The Social Structures of the Economy
July 2005, Polity
As Bourdieu shows, the market is constructed by the state, which can decide, for example, whether to promote private housing or collective provision. And the individuals involved in the transaction are immersed in symbolic constructions which constitute, in a strong sense, the value of houses, neighbourhoods and towns.
The abstract and illusory nature of the assumptions of orthodox economic theory has been criticised by some economists, but Bourdieu argues that we must go further. Supply, demand, the market and even the buyer and seller are products of a process of social construction, and so-called ‘economic' processes can be adequately described only by calling on sociological methods. Instead of seeing the two disciplines in antagonistic terms, it is time to recognize that sociology and economics are in fact part of a single discipline, the object of which is the analysis of social facts, of which economic transactions are in the end merely one aspect.
This brilliant study by the most original sociologist of post-war France will be essential reading for students and scholars of sociology, economics, anthropology and related disciplines.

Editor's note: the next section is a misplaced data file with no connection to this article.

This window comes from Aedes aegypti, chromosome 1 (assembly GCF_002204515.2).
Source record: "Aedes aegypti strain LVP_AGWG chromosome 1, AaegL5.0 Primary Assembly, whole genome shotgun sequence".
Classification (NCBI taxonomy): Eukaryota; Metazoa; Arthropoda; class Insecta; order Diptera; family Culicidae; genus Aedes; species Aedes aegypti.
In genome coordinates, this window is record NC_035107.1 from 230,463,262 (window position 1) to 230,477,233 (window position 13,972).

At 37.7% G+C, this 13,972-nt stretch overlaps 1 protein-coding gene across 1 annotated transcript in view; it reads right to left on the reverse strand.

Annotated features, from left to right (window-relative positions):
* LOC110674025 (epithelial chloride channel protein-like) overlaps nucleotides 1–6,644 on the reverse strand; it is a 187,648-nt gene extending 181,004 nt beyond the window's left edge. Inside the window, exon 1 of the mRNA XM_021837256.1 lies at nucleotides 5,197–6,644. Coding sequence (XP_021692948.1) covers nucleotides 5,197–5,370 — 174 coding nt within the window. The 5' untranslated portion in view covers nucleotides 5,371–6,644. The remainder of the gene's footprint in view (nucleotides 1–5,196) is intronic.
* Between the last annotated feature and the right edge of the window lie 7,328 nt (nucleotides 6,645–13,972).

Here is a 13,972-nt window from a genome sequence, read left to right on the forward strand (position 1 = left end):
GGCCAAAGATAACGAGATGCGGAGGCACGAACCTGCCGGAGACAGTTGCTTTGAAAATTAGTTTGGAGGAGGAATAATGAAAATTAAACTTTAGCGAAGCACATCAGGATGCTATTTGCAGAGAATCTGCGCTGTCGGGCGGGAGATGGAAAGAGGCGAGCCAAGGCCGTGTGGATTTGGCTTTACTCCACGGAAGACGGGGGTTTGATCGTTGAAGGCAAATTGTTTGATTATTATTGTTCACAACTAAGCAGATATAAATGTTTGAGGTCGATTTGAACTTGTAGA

Part I The House Market.
Chapter 1 Dispositions of the Agents and the Structure of the Field of Reproduction.
Chapter 2 -The State and the Construction of the Market.
Chapter 3 - The Field of Local Powers.
Chapter 4 - A Contract under Duress.
Conclusion - The Foundations of Petit Bourgeois Suffering.
Part II Principles of an Economic Anthropology.
Postscript - From the National to the International Field.
Brilliant study by the most original sociologist of post-war France, the late Pierre Bourdieu.
Challenges the assumptions of orthodox economic theory, showing that the market is effectively constructed by the state (e.g. which can decide whether to promote private housing or collective provision)
Contends that supply, demand, the market and even the buyer and seller are products of a process of social construction.
Argues that sociology and economics are in fact part of a single discipline, of which economic transactions are in the end merely one aspect.